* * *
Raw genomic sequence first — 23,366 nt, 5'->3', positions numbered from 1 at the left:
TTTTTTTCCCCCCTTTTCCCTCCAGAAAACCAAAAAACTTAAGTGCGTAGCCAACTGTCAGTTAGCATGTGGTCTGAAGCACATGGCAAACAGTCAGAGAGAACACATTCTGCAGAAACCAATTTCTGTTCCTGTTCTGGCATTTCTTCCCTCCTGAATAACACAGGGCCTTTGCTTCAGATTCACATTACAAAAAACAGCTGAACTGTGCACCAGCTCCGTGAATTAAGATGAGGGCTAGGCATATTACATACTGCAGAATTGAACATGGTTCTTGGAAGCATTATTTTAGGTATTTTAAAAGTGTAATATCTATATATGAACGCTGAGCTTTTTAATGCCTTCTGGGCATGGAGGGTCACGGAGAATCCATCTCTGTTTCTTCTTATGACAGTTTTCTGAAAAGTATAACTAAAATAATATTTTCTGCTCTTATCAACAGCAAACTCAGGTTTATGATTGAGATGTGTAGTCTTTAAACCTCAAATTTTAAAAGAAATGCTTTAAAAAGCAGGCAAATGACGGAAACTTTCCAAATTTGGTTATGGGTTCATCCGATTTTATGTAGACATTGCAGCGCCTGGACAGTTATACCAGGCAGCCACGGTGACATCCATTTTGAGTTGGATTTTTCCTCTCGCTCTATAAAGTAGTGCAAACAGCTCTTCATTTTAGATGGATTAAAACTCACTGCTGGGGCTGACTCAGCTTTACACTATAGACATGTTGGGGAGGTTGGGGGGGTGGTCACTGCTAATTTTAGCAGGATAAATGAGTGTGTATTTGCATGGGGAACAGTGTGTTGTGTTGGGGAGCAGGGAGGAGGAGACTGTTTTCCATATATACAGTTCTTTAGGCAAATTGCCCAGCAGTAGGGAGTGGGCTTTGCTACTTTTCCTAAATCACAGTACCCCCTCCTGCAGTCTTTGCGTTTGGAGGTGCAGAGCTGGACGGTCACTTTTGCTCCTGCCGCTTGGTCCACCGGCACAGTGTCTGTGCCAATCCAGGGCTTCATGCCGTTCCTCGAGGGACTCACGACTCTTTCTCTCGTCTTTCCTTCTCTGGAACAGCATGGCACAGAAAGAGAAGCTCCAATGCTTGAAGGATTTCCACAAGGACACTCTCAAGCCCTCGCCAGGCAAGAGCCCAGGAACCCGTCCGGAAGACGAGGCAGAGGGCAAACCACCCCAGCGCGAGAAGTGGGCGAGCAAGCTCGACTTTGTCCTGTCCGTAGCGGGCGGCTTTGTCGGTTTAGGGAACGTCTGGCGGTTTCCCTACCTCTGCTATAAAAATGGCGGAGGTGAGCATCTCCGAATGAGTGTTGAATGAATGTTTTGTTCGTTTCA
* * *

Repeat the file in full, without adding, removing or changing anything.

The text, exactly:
Raw genomic sequence first — 23,366 nt, 5'->3', positions numbered from 1 at the left:
TTTTTTTCCCCCCTTTTCCCTCCAGAAAACCAAAAAACTTAAGTGCGTAGCCAACTGTCAGTTAGCATGTGGTCTGAAGCACATGGCAAACAGTCAGAGAGAACACATTCTGCAGAAACCAATTTCTGTTCCTGTTCTGGCATTTCTTCCCTCCTGAATAACACAGGGCCTTTGCTTCAGATTCACATTACAAAAAACAGCTGAACTGTGCACCAGCTCCGTGAATTAAGATGAGGGCTAGGCATATTACATACTGCAGAATTGAACATGGTTCTTGGAAGCATTATTTTAGGTATTTTAAAAGTGTAATATCTATATATGAACGCTGAGCTTTTTAATGCCTTCTGGGCATGGAGGGTCACGGAGAATCCATCTCTGTTTCTTCTTATGACAGTTTTCTGAAAAGTATAACTAAAATAATATTTTCTGCTCTTATCAACAGCAAACTCAGGTTTATGATTGAGATGTGTAGTCTTTAAACCTCAAATTTTAAAAGAAATGCTTTAAAAAGCAGGCAAATGACGGAAACTTTCCAAATTTGGTTATGGGTTCATCCGATTTTATGTAGACATTGCAGCGCCTGGACAGTTATACCAGGCAGCCACGGTGACATCCATTTTGAGTTGGATTTTTCCTCTCGCTCTATAAAGTAGTGCAAACAGCTCTTCATTTTAGATGGATTAAAACTCACTGCTGGGGCTGACTCAGCTTTACACTATAGACATGTTGGGGAGGTTGGGGGGGTGGTCACTGCTAATTTTAGCAGGATAAATGAGTGTGTATTTGCATGGGGAACAGTGTGTTGTGTTGGGGAGCAGGGAGGAGGAGACTGTTTTCCATATATACAGTTCTTTAGGCAAATTGCCCAGCAGTAGGGAGTGGGCTTTGCTACTTTTCCTAAATCACAGTACCCCCTCCTGCAGTCTTTGCGTTTGGAGGTGCAGAGCTGGACGGTCACTTTTGCTCCTGCCGCTTGGTCCACCGGCACAGTGTCTGTGCCAATCCAGGGCTTCATGCCGTTCCTCGAGGGACTCACGACTCTTTCTCTCGTCTTTCCTTCTCTGGAACAGCATGGCACAGAAAGAGAAGCTCCAATGCTTGAAGGATTTCCACAAGGACACTCTCAAGCCCTCGCCAGGCAAGAGCCCAGGAACCCGTCCGGAAGACGAGGCAGAGGGCAAACCACCCCAGCGCGAGAAGTGGGCGAGCAAGCTCGACTTTGTCCTGTCCGTAGCGGGCGGCTTTGTCGGTTTAGGGAACGTCTGGCGGTTTCCCTACCTCTGCTATAAAAATGGCGGAGGTGAGCATCTCCGAATGAGTGTTGAATGAATGTTTTGTTCGTTTCA